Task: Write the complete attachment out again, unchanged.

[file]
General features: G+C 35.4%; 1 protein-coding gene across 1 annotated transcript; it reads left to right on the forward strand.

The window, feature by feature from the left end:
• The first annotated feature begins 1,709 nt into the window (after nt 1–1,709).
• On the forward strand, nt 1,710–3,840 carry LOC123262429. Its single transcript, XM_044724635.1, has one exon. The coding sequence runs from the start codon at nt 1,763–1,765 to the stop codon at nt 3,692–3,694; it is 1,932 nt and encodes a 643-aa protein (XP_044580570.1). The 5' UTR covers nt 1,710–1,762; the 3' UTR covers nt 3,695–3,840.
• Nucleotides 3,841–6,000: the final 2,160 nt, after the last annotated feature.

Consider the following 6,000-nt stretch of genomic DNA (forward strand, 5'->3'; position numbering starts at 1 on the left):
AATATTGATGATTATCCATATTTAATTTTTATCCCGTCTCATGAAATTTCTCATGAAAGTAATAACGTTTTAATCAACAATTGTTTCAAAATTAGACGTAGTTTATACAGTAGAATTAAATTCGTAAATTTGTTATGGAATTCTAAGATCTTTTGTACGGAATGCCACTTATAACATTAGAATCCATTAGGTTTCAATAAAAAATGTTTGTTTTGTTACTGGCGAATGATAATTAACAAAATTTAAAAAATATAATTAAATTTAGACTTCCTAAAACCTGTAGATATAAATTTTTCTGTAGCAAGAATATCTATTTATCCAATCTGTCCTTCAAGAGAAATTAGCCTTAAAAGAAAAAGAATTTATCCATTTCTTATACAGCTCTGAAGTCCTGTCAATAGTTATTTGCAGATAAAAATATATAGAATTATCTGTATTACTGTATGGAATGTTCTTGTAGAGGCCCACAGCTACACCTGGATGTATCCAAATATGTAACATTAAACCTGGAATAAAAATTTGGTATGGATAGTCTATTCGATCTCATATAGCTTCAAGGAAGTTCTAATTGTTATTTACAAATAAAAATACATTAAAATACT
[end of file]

General features: G+C 35.4%; 1 protein-coding gene across 1 annotated transcript; it reads left to right on the forward strand.

The window, feature by feature from the left end:
• The first annotated feature begins 1,709 nt into the window (after nt 1–1,709).
• On the forward strand, nt 1,710–3,840 carry LOC123262429. Its single transcript, XM_044724635.1, has one exon. The coding sequence runs from the start codon at nt 1,763–1,765 to the stop codon at nt 3,692–3,694; it is 1,932 nt and encodes a 643-aa protein (XP_044580570.1). The 5' UTR covers nt 1,710–1,762; the 3' UTR covers nt 3,695–3,840.
• Nucleotides 3,841–6,000: the final 2,160 nt, after the last annotated feature.

Consider the following 6,000-nt stretch of genomic DNA (forward strand, 5'->3'; position numbering starts at 1 on the left):
AATATTGATGATTATCCATATTTAATTTTTATCCCGTCTCATGAAATTTCTCATGAAAGTAATAACGTTTTAATCAACAATTGTTTCAAAATTAGACGTAGTTTATACAGTAGAATTAAATTCGTAAATTTGTTATGGAATTCTAAGATCTTTTGTACGGAATGCCACTTATAACATTAGAATCCATTAGGTTTCAATAAAAAATGTTTGTTTTGTTACTGGCGAATGATAATTAACAAAATTTAAAAAATATAATTAAATTTAGACTTCCTAAAACCTGTAGATATAAATTTTTCTGTAGCAAGAATATCTATTTATCCAATCTGTCCTTCAAGAGAAATTAGCCTTAAAAGAAAAAGAATTTATCCATTTCTTATACAGCTCTGAAGTCCTGTCAATAGTTATTTGCAGATAAAAATATATAGAATTATCTGTATTACTGTATGGAATGTTCTTGTAGAGGCCCACAGCTACACCTGGATGTATCCAAATATGTAACATTAAACCTGGAATAAAAATTTGGTATGGATAGTCTATTCGATCTCATATAGCTTCAAGGAAGTTCTAATTGTTATTTACAAATAAAAATACATTAAAATACT